At the MIT Sloan School of Management, such rethinking was well underway long before this year’s MBA class arrived in Cambridge. Now that they’re here, students are participating in an especially timely and intense analysis of business ethics and practices. And for the first time, the proposed Hippocratic oath for MBAs was discussed seriously during this year’s orientation.
Students discussed the oath in the broader context of professional standards and career goals, and of the proper balance between stakeholder interests. What would an oath add in this context? Would it mean anything? Could it be enforced in any sense? Could it help prevent the kinds of scandals and indiscretions seen recently?
While no definitive answers were either expected or offered, some interesting conclusions nonetheless came out. Some die-hards against an oath feared it might constrain and stifle creativity. Others were more sympathetic to the oath idea, as long as it laid out a clear set of principles by which to live and work – and which would translate into real action when unethical behavior is witnessed. Some thought the proposed oath was too long, broad and ambitious; others thought it omitted important principles and values.
At MIT Sloan, our mission has always been to give people the tools they need to exercise good judgment and creativity in a way that is socially valuable. We want to inspire people to come up with new products, new processes, new industries, better functioning organizations and better ways of thinking that yield lasting value not just for themselves and their companies, but for society. Long before Enron, MIT Sloan was acting to keep its programs relevant to today’s challenges. Even as all the corporate scandals hit, MIT Sloan was in the midst of a top-to-bottom overhaul of its curriculum.
This fall, students have seen results far beyond just adding a few new ethics courses. At MIT Sloan, our goal is nothing less than to reinvent management education.
Other management schools are also responding to changing times, of course. But because of its ties to MIT, Sloan is uniquely positioned to link academic research to real-world management challenges and practices. At MIT, students need only take a short walk to learn directly from people in the laboratories where the innovations of the next 20 years are being developed. And the scientists and engineers in those labs flock to MIT Sloan because they know they need more than technical savvy and a great invention to be successful.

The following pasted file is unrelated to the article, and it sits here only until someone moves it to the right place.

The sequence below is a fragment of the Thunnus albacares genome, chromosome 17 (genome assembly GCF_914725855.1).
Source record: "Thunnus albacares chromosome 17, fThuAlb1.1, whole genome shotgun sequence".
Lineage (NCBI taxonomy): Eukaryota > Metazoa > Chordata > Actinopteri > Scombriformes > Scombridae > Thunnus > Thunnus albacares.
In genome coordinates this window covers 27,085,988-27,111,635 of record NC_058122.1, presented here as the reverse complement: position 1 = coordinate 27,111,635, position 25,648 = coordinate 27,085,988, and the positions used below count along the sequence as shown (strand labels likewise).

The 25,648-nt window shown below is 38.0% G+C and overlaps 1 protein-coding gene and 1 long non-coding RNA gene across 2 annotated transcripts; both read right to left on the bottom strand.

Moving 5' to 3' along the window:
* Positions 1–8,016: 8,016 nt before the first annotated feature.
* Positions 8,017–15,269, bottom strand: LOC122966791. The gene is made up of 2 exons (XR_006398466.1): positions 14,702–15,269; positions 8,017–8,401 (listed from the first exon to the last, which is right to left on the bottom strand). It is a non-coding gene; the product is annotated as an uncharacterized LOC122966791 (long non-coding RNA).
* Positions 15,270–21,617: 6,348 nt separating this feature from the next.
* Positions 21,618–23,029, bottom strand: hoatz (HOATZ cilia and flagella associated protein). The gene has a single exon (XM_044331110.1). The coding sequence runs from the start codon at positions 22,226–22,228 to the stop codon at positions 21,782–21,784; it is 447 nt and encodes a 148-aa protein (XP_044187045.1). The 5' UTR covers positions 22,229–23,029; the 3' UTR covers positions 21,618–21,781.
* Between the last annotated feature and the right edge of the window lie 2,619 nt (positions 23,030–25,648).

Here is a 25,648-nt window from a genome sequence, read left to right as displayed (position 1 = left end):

How MIT Sloan’s revamped curriculum and programs succeed matters far beyond Cambridge, however. If schools of business and management want applicants who aren’t future Ken Lays, they must prove that they too have learned – and applied - the lessons of management failure. We must give people the tools they need to inspire them to be creative, not in beating the accounting rules, but creating lasting value.
So instead of stale case studies, our first-year MBAs this fall will be working with a Fortune 500 company that has agreed to share with MIT Sloan a real problem it now faces, a problem that cuts across functional silos of marketing, finance, corporate strategy, and organizational development. Student teams will propose solutions to the company – which still lacks one of its own – and the company will come in to judge their proposals.
That’s just one way that MIT Sloan is trying to break traditional management classroom pedagogy. The standard semester is now broken into two six-week segments, separated by a new, one-week MIT Sloan Innovation Period during which students can choose from a range of intensive, experiential learning opportunities. Students will be able, for example, to learn from dozens of faculty members about their current research work. By integrating such research into their learning, MIT Sloan MBAs will be much closer to the exciting forefront of what will make business and society work in the decades to come.
The discussion of an MBA oath will continue at MIT Sloan and elsewhere. It is my belief that for an oath to have a real impact, it needs to state clearly a set of principles and options that make sense to students as well as business leaders and that most people of conscience, after due consideration, would endorse. As we participate in this discussion, we are also working to develop tomorrow’s principled leaders. They will have to be entrepreneurial, and have a global perspective. Whether leading a global multinational or building a start-up, they must master the interactions among innovation, organizations, markets, and society that drive our dynamic world. They must be sensitive to ethical issues and able to think clearly about them. At MIT Sloan, the bold changes we have made are aimed at helping develop such leaders.
So if you’re just interested in making money, MIT Sloan is not the place for you. But if you’re seeking to learn creative ways to create and manage complex organizations in a way that aids society and builds wealth, that is what we offer. And that is what both future corporate managers and the world of business need.